But it wasn't just the rise in capital expenditure that spooked investors. There was also a growing risk from regulator Ofgem that cash depreciation rates on the existing regulatory asset base (RAB) could be cut. In the run-up to the new RIIO (Revenue = Incentives + Innovation + Outputs) price controls, Ofgem highlighted that the estimated useful lives of the UK electricity and gas networks were much longer than the payback periods implied by current levels of cash depreciation on the RABs.
The regulator also discussed eliminating the 50% up-front cash allowance for gas distribution replacement spending, which would have further squeezed group cash flows.
Finally, there was some uncertainty about the allowed rates of return on the new investment, given Ofgem's introduction of a new regulatory framework under RIIO.
However, in the last three years, National Grid has made progress in reassuring investors about future returns from its UK business.
The regulator helped too - in December 2010, Ofgem had suggested a range for the future allowed real, post-tax return on equity of between 4.0% and 7.2%. By March 2011, Ofgem had narrowed the range to between 6.0% and 7.2%, eliminating the bottom end of the range.
On a qualitative basis, the regulatory tone has also generally been positive. In particular, Ofgem chief executive Alistair Buchanan has, on a number of occasions, publicly remarked that companies performing well should be given the opportunity to make "double-digit" returns, i.e. a real post-tax return on regulated equity of over 10%.
The UK transmission and gas distribution businesses account for around 70% of National Grid's enterprise value.
No balance sheet worries
In addition to concerns over the US and UK regulated businesses, investors were worried about the robustness of National Grid's group finances. Many UK utilities increased their gearing to more "efficient" levels from 2005 to 2007. Transactions were generally under highly-leveraged structures while the listed utility firms took advantage of cheap debt and loosening requirements from credit rating agencies.
National Grid also shifted more towards debt finance over this period. Following the acquisition of the US Keyspan business, it disposed of non-core operations and returned cash to shareholders through a buyback. It also increased its dividend significantly.
National Grid had a group target of maintaining its 'A' credit rating. However, in January 2008, Moody's changed the outlook on National Grid and its subsidiaries from stable to negative, citing a 15% increase in the dividend at the time as a relevant factor. As the global financial crisis receded somewhat, in July 2009, Moody's revised the outlook back to stable.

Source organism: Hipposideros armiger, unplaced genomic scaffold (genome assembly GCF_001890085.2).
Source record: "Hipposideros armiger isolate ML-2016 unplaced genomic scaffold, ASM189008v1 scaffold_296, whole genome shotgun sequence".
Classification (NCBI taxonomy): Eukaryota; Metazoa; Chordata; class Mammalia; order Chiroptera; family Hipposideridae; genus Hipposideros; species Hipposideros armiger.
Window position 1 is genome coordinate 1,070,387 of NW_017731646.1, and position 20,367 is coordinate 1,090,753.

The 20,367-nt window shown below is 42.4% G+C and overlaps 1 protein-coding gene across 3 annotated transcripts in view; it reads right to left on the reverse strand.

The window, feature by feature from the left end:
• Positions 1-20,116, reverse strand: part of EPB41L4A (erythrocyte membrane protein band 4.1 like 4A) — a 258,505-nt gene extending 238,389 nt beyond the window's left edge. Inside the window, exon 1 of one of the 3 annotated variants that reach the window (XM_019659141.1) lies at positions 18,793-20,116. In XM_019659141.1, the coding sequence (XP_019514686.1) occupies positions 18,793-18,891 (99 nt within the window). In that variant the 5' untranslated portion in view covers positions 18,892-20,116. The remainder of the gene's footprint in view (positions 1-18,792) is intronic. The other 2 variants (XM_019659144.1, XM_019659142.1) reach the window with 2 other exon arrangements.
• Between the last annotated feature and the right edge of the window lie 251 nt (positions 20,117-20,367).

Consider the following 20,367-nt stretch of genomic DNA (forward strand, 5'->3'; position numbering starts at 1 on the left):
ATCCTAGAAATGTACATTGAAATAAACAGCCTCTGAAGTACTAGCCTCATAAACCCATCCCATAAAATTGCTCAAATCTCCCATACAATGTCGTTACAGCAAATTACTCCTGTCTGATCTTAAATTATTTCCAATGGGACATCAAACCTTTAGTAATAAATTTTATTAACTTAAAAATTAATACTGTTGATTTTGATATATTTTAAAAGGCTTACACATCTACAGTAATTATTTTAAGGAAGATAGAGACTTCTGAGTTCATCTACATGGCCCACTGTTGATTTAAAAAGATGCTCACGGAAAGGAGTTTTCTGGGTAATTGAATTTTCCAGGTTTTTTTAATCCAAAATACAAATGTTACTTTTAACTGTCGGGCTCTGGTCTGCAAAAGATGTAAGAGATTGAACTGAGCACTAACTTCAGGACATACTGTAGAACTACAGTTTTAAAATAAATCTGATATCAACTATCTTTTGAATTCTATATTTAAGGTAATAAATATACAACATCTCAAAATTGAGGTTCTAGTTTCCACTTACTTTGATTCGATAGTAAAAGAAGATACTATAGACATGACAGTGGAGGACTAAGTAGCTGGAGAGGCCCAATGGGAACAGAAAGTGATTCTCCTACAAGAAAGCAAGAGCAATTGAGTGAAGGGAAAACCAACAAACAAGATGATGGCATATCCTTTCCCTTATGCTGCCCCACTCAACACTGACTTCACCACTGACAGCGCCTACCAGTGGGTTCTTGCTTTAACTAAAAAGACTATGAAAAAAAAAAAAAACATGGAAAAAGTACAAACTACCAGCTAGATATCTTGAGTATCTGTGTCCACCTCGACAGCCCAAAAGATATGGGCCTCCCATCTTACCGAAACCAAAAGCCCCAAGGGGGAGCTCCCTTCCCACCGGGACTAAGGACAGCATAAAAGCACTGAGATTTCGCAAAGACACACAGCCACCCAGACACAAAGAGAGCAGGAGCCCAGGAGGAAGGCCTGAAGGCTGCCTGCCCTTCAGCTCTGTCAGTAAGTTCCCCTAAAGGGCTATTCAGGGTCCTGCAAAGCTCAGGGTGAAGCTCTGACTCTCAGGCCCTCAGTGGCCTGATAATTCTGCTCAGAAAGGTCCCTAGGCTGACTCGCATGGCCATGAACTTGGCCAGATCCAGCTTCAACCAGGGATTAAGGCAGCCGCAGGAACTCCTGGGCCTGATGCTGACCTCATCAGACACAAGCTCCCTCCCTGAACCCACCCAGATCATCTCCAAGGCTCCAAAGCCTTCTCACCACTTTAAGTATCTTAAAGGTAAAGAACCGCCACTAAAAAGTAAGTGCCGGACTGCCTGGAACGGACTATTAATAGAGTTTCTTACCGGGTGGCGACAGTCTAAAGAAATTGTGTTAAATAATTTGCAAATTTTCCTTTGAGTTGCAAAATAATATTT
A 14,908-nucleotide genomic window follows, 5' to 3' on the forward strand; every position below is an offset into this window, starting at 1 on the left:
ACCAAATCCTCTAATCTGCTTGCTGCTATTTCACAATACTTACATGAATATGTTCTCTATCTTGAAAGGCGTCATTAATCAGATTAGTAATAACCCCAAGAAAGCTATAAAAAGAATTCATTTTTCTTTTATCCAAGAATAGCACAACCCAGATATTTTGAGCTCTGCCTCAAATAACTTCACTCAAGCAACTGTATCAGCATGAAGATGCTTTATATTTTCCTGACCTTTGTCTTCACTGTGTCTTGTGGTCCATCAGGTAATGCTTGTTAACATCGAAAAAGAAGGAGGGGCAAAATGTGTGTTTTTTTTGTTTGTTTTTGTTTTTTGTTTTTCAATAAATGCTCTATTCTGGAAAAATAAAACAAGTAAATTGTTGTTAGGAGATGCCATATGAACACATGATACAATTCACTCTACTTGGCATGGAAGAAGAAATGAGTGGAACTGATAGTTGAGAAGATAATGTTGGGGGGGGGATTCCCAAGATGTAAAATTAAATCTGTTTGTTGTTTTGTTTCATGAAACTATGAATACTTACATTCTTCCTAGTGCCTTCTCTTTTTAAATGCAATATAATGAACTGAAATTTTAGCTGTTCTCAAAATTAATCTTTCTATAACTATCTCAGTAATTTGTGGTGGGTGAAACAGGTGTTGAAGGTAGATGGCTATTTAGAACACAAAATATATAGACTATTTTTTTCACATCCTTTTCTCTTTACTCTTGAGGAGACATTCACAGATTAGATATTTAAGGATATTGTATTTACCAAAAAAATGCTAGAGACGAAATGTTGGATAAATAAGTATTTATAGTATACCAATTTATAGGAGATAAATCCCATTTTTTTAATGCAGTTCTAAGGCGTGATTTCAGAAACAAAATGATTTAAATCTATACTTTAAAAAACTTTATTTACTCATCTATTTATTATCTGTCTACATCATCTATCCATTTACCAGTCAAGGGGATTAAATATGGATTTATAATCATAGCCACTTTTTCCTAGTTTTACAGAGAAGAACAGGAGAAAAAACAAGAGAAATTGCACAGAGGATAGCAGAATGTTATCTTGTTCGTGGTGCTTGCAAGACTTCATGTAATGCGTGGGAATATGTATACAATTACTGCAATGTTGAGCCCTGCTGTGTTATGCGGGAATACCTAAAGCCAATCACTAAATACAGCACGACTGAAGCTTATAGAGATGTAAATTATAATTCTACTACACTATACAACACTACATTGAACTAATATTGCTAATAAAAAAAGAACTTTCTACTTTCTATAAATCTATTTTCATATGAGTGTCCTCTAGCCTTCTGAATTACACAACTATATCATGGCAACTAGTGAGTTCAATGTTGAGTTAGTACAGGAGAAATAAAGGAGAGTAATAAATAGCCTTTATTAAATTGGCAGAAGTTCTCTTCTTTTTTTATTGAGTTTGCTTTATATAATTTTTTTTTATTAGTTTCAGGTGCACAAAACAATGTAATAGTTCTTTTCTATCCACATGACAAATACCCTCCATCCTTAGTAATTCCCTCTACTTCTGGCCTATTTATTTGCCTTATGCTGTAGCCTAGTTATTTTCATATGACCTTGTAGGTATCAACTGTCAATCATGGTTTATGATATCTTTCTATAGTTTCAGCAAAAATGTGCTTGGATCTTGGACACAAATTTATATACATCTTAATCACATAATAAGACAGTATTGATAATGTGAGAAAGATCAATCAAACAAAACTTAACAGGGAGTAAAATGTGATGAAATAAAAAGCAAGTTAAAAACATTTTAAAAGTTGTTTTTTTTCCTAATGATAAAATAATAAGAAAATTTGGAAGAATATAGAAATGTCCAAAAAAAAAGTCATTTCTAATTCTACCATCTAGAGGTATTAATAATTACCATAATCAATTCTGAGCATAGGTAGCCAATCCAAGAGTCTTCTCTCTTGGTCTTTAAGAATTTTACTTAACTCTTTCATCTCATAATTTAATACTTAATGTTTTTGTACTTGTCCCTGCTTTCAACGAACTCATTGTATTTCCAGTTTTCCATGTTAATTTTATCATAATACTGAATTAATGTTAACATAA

Despite the more optimistic outlook, many investors were still concerned about the ability of the group to fund more capital expenditure while preserving the dividend.
"The remaining uncertainties around success in future US rate cases, and the cash flows under the new UK RIIO framework also contributed to investor unease," Deutsche Bank's Brough says. "Against this backdrop, the capital increase in May 2010 was seen by some as more to do with balance sheet repair than a way of funding value-enhancing UK growth."
However, over the last five years, the cost of debt has fallen in both real and nominal terms and utility companies have taken advantage of the opportunity to issue hybrid capital.
"The capital increase, the falling cost of debt, availability of hybrid finance and rising retail price inflation (RPI), together with the progress on US and UK regulation led to National Grid issuing its new dividend policy of growing the dividend at least in line with RPI for the foreseeable future," Brough adds.
One of the key attractions of National Grid is its 5.7% prospective dividend yield and promise to grow the divided at least in line with RPI inflation for the foreseeable future.
However, Brough points out: "National Grid's dividend represents a payout of 11.4% on its regulated equity value, compared with only 6.5% for United Utilities (UU.), which makes us cautious on its sustainability."
He doesn't believe National Grid is earning enough to pay the dividend in cash while growing its real regulated equity value per share, commenting: "With a dividend of over 10% of regulated equity, National Grid needs to keep on making double-digit real returns beyond the present price controls for the income to be sustainable.
"This looks optimistic to us."
National Grid does not look expensive, trading on a 2013 price/earnings ratio of about 14 times, a valuation Brough says is "attractive" when compared to United Utilities, Pennon Group (PNN) or US-listed utilities.
National Grid is hosting an investor day on 5 August.